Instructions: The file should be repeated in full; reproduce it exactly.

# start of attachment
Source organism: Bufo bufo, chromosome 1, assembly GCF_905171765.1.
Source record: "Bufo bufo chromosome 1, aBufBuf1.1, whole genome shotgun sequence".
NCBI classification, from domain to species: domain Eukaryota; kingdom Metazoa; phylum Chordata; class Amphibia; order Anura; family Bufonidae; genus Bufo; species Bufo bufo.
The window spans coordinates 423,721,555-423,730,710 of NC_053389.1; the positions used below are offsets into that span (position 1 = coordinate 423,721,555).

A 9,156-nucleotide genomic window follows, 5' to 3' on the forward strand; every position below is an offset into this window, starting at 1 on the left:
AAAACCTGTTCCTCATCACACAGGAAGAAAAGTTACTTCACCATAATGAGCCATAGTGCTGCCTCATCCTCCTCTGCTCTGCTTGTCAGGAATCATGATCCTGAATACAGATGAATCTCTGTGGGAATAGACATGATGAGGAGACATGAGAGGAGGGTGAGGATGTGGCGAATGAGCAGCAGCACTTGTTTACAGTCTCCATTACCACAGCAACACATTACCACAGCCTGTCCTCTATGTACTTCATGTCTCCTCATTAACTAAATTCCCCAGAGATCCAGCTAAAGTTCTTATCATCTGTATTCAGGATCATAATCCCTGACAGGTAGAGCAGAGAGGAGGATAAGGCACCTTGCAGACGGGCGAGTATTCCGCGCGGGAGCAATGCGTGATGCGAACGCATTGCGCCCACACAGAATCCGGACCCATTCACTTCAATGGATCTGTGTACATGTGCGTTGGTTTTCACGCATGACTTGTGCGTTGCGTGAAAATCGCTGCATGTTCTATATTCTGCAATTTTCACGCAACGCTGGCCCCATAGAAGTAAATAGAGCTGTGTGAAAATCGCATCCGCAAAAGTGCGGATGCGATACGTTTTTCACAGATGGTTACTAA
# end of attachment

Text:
Source organism: Bufo bufo, chromosome 1, assembly GCF_905171765.1.
Source record: "Bufo bufo chromosome 1, aBufBuf1.1, whole genome shotgun sequence".
NCBI classification, from domain to species: domain Eukaryota; kingdom Metazoa; phylum Chordata; class Amphibia; order Anura; family Bufonidae; genus Bufo; species Bufo bufo.
The window spans coordinates 423,721,555-423,730,710 of NC_053389.1; the positions used below are offsets into that span (position 1 = coordinate 423,721,555).

A 9,156-nucleotide genomic window follows, 5' to 3' on the forward strand; every position below is an offset into this window, starting at 1 on the left:
AAAACCTGTTCCTCATCACACAGGAAGAAAAGTTACTTCACCATAATGAGCCATAGTGCTGCCTCATCCTCCTCTGCTCTGCTTGTCAGGAATCATGATCCTGAATACAGATGAATCTCTGTGGGAATAGACATGATGAGGAGACATGAGAGGAGGGTGAGGATGTGGCGAATGAGCAGCAGCACTTGTTTACAGTCTCCATTACCACAGCAACACATTACCACAGCCTGTCCTCTATGTACTTCATGTCTCCTCATTAACTAAATTCCCCAGAGATCCAGCTAAAGTTCTTATCATCTGTATTCAGGATCATAATCCCTGACAGGTAGAGCAGAGAGGAGGATAAGGCACCTTGCAGACGGGCGAGTATTCCGCGCGGGAGCAATGCGTGATGCGAACGCATTGCGCCCACACAGAATCCGGACCCATTCACTTCAATGGATCTGTGTACATGTGCGTTGGTTTTCACGCATGACTTGTGCGTTGCGTGAAAATCGCTGCATGTTCTATATTCTGCAATTTTCACGCAACGCTGGCCCCATAGAAGTAAATAGAGCTGTGTGAAAATCGCATCCGCAAAAGTGCGGATGCGATACGTTTTTCACAGATGGTTACTAA